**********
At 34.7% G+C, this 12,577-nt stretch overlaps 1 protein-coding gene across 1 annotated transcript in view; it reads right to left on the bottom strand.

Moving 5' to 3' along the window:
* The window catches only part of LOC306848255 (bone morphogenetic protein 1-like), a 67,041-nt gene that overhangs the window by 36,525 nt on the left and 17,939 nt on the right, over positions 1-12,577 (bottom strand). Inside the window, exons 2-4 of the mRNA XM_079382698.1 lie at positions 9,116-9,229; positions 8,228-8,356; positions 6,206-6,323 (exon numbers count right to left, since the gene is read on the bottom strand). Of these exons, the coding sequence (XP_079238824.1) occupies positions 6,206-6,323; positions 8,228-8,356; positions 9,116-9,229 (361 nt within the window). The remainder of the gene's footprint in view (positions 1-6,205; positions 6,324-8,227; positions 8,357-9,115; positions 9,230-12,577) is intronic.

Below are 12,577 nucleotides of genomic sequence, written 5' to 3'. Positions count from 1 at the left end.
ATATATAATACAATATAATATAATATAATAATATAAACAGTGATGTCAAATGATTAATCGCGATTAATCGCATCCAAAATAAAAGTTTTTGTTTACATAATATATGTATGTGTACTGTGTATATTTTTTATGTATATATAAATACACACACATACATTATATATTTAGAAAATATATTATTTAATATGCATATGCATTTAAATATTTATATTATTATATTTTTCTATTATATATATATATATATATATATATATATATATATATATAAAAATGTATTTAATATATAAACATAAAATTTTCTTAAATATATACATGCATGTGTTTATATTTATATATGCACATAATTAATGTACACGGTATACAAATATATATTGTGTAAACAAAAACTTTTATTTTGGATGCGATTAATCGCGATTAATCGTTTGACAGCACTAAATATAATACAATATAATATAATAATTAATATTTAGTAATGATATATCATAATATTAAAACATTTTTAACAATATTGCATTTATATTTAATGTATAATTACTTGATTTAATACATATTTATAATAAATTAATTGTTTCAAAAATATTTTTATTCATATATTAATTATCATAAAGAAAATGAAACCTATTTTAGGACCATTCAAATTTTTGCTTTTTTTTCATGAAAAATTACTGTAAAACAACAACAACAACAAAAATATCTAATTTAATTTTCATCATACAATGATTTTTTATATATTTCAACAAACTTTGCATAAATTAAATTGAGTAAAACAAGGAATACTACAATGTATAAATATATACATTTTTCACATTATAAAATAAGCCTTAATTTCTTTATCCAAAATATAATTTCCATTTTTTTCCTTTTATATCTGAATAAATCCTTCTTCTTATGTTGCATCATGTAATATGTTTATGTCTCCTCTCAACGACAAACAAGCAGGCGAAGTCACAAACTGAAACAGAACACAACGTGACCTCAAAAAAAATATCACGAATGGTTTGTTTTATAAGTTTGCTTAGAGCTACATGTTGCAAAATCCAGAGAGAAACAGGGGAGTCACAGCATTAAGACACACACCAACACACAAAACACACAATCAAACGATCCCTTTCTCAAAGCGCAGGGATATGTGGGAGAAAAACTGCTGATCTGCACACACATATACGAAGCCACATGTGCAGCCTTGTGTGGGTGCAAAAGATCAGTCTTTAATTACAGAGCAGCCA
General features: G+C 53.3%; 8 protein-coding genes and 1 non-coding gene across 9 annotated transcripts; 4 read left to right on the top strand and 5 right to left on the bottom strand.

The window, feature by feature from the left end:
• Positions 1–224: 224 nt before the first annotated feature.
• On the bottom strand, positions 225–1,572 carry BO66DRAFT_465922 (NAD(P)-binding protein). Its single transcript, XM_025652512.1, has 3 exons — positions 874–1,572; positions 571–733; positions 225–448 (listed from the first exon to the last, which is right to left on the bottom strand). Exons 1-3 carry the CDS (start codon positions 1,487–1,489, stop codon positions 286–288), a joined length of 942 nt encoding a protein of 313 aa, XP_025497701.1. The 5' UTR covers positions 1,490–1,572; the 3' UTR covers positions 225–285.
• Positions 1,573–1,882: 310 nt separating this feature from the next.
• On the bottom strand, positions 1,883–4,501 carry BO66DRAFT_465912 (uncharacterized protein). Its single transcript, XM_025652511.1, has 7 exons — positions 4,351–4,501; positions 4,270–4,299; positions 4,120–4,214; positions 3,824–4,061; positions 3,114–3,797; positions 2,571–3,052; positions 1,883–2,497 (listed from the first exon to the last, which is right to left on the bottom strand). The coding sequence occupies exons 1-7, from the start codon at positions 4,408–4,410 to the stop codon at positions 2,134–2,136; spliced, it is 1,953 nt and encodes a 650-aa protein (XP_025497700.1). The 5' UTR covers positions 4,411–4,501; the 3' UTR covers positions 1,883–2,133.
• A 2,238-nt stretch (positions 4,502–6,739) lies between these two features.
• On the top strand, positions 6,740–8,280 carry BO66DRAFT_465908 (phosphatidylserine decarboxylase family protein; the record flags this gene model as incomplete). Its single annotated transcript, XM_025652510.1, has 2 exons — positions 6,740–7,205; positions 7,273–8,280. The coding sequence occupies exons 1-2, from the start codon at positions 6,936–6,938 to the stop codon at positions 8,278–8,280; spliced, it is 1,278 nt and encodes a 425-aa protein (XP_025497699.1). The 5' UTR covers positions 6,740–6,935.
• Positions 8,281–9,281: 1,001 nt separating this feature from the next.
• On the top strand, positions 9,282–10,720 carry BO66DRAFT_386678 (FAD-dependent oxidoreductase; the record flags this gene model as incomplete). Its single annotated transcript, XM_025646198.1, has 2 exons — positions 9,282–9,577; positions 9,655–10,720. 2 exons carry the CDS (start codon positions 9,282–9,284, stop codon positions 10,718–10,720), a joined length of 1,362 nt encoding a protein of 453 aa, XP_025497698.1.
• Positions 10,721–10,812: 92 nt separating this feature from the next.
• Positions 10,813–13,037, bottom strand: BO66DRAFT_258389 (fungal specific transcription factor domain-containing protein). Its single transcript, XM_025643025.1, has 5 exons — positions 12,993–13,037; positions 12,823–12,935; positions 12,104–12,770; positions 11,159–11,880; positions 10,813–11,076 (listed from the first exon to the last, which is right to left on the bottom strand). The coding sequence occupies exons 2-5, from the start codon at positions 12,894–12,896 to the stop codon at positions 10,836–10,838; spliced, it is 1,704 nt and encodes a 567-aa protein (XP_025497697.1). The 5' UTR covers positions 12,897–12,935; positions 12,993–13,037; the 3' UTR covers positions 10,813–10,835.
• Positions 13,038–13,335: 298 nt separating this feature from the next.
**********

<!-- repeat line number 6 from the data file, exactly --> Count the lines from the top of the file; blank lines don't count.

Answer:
General features: G+C 53.3%; 8 protein-coding genes and 1 non-coding gene across 9 annotated transcripts; 4 read left to right on the top strand and 5 right to left on the bottom strand.